S. Korean Firms Scour Iran for Business Opportunities
Economy, Business And Markets

S. Korean Firms Scour Iran for Business Opportunities

The Conference on Iran-South Korea Investment Opportunities was held in Tehran on Sunday.
It was attended by Young Kee Kim, senior director general of Korea Eximbank—the official export credit agency of South Korea, Young Soo Kim, Eximbank’s executive director, South Korea’s Ambassador to Iran Woong Yeob Song, and representatives of giant South Korean corporations LG, Samsung and Hyundai.
The head of Tehran Chamber of Commerce, Industries, Mines and Agriculture, Masoud Khansari, and Director General of Organization for Investment, Economic and Technical Assistance of Iran Ahmad Jamali were among Iranian officials attending the conference.
At the conference, the two sides explored avenues of cooperation and investment in the post-sanctions era.
“The face of the global economy is changing and Korean firms are looking for new economic opportunities in the new climate,” Eghtesad News quoted Young Kee Kim as saying.
Young added that the lifting of sanctions against Iran has unlocked the country’s potential and the Korea Eximbank seeks to find reliable partners in Iran and reduce the risk of conducting business in the country.
According to the Korean official, Eximbank is planning to enter into joint ventures with Iranian firms in various economic sectors and finance their activities as a sponsor.
He described the conference as a “starting point for initiating long-term economic cooperation” and hoped that it can create a robust, long-lasting network of cooperation between the two countries’ firms.
“Iran is also reserving an array of incentives and facilities for attracting foreign firms to enter the country,” said Jamali, announcing the government’s firm stance in assuring foreign investors of its support.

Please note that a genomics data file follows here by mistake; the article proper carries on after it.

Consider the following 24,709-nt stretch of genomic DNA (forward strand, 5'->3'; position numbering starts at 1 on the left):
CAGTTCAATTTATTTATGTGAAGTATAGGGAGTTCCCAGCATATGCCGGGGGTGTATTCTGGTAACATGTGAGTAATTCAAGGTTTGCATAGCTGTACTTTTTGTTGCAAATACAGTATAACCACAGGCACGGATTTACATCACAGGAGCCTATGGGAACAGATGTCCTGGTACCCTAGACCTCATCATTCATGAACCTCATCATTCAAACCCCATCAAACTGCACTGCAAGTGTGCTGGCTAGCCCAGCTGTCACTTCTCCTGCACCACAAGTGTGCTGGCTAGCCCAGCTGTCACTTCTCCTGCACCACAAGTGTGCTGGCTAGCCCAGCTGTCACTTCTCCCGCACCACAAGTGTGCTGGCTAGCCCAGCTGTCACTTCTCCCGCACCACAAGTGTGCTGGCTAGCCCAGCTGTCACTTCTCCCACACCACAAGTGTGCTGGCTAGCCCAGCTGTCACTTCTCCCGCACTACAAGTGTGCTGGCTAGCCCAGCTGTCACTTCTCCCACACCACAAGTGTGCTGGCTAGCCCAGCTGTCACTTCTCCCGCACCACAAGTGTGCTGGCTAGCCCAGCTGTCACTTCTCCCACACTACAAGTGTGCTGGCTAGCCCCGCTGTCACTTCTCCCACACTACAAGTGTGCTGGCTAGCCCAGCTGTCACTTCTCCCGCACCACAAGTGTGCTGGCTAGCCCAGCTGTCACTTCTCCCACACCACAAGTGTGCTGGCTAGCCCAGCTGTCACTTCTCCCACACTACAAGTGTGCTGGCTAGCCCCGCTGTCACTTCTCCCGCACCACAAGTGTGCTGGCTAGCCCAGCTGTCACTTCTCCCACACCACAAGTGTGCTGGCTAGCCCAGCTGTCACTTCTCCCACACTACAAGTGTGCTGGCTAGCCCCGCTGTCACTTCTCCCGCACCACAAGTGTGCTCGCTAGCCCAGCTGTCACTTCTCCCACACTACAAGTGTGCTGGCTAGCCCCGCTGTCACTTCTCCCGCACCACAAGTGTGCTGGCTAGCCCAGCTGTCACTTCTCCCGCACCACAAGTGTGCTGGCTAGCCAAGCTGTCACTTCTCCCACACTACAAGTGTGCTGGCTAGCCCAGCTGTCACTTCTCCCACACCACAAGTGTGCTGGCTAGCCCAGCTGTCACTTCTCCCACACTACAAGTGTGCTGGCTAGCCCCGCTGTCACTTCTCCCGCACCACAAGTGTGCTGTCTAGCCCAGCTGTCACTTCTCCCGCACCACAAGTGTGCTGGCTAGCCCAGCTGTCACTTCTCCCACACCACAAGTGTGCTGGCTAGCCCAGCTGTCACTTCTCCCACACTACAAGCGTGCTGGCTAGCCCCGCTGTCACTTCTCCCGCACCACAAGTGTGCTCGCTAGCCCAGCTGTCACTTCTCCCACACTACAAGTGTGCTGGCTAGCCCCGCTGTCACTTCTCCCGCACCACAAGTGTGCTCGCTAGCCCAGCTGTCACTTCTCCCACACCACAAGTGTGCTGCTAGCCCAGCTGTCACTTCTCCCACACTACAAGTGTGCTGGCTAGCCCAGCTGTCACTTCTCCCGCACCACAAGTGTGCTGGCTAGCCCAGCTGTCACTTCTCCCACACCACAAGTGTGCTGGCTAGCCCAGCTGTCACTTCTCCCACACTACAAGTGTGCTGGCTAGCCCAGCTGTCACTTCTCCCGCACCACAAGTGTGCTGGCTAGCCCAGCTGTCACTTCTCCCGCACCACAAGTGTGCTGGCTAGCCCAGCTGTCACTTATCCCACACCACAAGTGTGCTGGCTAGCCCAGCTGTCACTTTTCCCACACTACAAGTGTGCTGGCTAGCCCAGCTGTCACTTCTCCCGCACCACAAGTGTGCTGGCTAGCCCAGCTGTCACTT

The official noted that there are no limitations on the establishment and registration of foreign firms in the country, as investors can both undertake joint ventures with Iranian firms or establish firms with complete foreign ownership.
According to Jamali, foreign firms interested in making investment in Iran can apply via the official website of OIETAI (www.investiniran.ir). The process takes about two-three weeks, during which their application is reviewed, and if approved, will be signed by the Minister of Economic Affairs and Finance.
“Investment in Iran is a golden opportunity for South Korea, considering the country’s potential for economic growth, its young workforce and its oil reserves,” said the South Korean ambassador, noting that South Korea can also cooperate with Iran in various sectors such as energy, communications and information technology as well as petrochemicals.
The Korean envoy added that investing in Iran would help South Korea expand its market in the Middle East, saying that cooperation between the two countries is a “win-win scenario”.
According to TCCIMA head, Masoud Khansari, Iran and South Korea’s high trade, economic, technical and industrial potentials still remain largely untapped. He referred to western sanctions imposed on Iran over its nuclear program as the main obstacle hindering the expansion of bilateral trade.
Khansari noted that South Korea was among the few countries that maintained its trade ties with Iran in the sanctions era.
“A new era has started following the nuclear deal reached between Iran and P5+1, and South Korea can play an important role in the new economic climate,” he said.
The Iranian official emphasized that Tehran and Seoul must go beyond their traditional ties and consider establishing long-term cooperation. He pointed to various industries such as steel, energy, petrochemicals, transportation, auto manufacturing and home appliances as potential fields for further cooperation and said the two countries’ trade value can well surpass the current level of $4.8 billion per year.
“South Korea has consistently been among Iran’s top five importers of crude oil, currently purchasing more than 100,000 barrels per day,” said Oil Minister Bijan Namdar Zanganeh in a meeting with South Korean Minister of Land, Infrastructure and Transport Yoo Il-ho in Tehran back in August.
Moreover, Iran imports a substantial amount of non-oil goods from South Korea. The figure stood at $4.4 billion in 2014, according to the Islamic Republic of Iran Customs Administration.

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